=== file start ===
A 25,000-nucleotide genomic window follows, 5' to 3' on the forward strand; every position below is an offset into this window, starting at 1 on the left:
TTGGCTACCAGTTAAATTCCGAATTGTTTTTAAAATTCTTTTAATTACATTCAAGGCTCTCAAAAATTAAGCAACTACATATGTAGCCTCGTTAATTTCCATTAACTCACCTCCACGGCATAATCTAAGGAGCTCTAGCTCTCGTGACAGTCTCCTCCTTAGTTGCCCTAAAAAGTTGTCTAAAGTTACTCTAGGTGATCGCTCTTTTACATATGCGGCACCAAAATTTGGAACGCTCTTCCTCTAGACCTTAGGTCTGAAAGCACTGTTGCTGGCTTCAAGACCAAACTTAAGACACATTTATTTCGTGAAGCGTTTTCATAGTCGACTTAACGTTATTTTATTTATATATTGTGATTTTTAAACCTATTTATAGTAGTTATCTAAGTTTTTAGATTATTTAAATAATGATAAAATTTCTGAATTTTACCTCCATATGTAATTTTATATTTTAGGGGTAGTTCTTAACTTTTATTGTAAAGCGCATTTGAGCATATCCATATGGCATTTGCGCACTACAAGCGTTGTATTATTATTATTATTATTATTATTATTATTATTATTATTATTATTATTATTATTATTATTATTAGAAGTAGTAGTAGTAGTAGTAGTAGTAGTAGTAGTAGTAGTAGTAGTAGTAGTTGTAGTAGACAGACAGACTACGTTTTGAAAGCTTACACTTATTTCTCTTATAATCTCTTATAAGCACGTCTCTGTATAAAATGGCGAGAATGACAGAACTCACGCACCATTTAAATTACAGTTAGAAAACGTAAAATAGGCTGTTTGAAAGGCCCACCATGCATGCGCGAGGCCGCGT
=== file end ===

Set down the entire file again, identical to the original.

A 25,000-nucleotide genomic window follows, 5' to 3' on the forward strand; every position below is an offset into this window, starting at 1 on the left:
TTGGCTACCAGTTAAATTCCGAATTGTTTTTAAAATTCTTTTAATTACATTCAAGGCTCTCAAAAATTAAGCAACTACATATGTAGCCTCGTTAATTTCCATTAACTCACCTCCACGGCATAATCTAAGGAGCTCTAGCTCTCGTGACAGTCTCCTCCTTAGTTGCCCTAAAAAGTTGTCTAAAGTTACTCTAGGTGATCGCTCTTTTACATATGCGGCACCAAAATTTGGAACGCTCTTCCTCTAGACCTTAGGTCTGAAAGCACTGTTGCTGGCTTCAAGACCAAACTTAAGACACATTTATTTCGTGAAGCGTTTTCATAGTCGACTTAACGTTATTTTATTTATATATTGTGATTTTTAAACCTATTTATAGTAGTTATCTAAGTTTTTAGATTATTTAAATAATGATAAAATTTCTGAATTTTACCTCCATATGTAATTTTATATTTTAGGGGTAGTTCTTAACTTTTATTGTAAAGCGCATTTGAGCATATCCATATGGCATTTGCGCACTACAAGCGTTGTATTATTATTATTATTATTATTATTATTATTATTATTATTATTATTATTATTATTATTATTATTAGAAGTAGTAGTAGTAGTAGTAGTAGTAGTAGTAGTAGTAGTAGTAGTAGTAGTTGTAGTAGACAGACAGACTACGTTTTGAAAGCTTACACTTATTTCTCTTATAATCTCTTATAAGCACGTCTCTGTATAAAATGGCGAGAATGACAGAACTCACGCACCATTTAAATTACAGTTAGAAAACGTAAAATAGGCTGTTTGAAAGGCCCACCATGCATGCGCGAGGCCGCGT